We are identifying genes that let hibernating squirrels survive with low oxygen, paving the road to treating heart attack and stroke.
Genome evolution has enabled organisms to live in and adapt to nearly every ecological niche on Earth. Humans live in an oxygen-rich ecosystem and human tissues are susceptible to deprivation of oxygen (hypoxia) under pathological conditions, including ischemic stroke and heart attack. Many organisms, from anaerobic bacteria to hibernating ground squirrels (GS), have evolved mechanisms to tolerate varying degrees of hypoxia. In particular, ground squirrels have been shown to be highly resilient to ischemic insults and reperfusion injuries, which helps them survive during hibernation as a natural part of their life. We found such resilience is intrinsic and present even in ex vivo-cultured neural stem cells isolated from GS.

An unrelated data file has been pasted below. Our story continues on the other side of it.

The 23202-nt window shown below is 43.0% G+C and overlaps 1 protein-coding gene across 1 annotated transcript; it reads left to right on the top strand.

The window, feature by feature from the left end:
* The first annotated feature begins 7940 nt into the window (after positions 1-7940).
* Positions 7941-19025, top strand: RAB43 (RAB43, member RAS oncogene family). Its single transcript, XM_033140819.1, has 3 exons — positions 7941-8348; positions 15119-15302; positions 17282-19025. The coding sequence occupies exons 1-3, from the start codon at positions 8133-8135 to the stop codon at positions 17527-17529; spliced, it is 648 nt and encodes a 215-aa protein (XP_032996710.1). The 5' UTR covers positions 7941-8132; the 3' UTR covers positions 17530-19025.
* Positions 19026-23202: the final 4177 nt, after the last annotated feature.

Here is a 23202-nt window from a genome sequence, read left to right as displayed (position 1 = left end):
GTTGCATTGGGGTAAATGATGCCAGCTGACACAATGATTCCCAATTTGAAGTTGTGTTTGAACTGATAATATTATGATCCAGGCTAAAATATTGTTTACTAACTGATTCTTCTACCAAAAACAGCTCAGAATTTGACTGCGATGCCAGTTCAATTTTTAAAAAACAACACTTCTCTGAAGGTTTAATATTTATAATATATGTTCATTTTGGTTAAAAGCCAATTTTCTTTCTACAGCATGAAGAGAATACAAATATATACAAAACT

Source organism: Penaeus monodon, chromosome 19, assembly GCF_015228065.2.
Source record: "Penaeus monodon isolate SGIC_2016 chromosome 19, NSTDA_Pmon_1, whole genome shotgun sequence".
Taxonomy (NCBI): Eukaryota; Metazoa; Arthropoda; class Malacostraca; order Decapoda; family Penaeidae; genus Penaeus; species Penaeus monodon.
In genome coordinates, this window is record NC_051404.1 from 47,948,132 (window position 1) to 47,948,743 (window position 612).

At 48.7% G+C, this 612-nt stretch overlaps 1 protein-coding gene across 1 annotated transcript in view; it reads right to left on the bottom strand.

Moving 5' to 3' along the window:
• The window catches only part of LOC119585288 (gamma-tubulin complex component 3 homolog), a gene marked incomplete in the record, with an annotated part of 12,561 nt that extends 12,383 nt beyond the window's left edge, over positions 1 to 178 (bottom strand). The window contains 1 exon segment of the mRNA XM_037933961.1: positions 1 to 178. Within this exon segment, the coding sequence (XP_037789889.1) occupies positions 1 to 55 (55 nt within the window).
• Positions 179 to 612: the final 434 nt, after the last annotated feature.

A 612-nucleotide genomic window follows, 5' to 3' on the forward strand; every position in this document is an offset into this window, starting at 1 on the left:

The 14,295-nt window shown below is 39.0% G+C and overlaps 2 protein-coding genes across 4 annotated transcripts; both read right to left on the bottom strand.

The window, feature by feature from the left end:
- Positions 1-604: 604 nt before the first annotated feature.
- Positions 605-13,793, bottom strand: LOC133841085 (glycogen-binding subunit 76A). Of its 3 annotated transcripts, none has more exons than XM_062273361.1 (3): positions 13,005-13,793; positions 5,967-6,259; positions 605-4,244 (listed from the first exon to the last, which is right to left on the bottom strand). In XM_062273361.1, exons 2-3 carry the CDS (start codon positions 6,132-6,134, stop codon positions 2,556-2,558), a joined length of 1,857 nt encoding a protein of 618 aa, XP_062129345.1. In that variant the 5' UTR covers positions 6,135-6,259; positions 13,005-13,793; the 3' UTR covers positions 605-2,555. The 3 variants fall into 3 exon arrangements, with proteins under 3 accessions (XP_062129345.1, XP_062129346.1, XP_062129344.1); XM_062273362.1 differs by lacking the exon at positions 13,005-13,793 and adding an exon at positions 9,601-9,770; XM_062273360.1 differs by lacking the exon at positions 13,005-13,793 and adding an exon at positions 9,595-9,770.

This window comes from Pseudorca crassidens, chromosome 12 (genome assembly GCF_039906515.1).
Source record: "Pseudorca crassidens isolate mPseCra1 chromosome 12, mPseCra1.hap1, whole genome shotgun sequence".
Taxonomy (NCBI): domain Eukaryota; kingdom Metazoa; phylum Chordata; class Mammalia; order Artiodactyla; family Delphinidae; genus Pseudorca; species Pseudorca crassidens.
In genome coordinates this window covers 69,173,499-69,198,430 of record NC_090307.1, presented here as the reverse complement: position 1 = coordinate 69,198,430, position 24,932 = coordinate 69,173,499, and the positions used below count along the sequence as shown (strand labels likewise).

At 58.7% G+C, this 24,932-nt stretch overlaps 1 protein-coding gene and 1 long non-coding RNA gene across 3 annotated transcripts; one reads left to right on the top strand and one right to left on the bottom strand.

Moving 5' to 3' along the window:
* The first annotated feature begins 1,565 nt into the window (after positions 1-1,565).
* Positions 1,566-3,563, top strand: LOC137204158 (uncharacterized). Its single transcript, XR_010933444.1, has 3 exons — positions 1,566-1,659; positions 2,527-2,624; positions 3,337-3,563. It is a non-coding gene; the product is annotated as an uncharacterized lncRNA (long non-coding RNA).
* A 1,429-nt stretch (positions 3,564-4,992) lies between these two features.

By comparing the protein-coding DNA sequences of the GS genome with those of closely related non-hibernating mammals, we have discovered several cytoprotective proteins, including neurotrophic and mitochondrial respiratory chain proteins, with key amino acid substitutions that are unique to GS but otherwise deeply conserved in mammals. We will use the revolutionary CRISPR-Cas9 technology to engineer such GS-specific substitutions, singly and in combination, in neural stem cells. We anticipate this project will determine causal roles of such striking genomic evolutionary changes in cytoprotection and endow neural cells with enhanced resilience to hypoxia. Elucidating mechanisms of hypoxic resilience by GS variants will enable an unprecedented powerful approach to develop novel CRISPR genome editing-based therapeutic strategies to treat human ischemic disorders, including stroke and heart attack.
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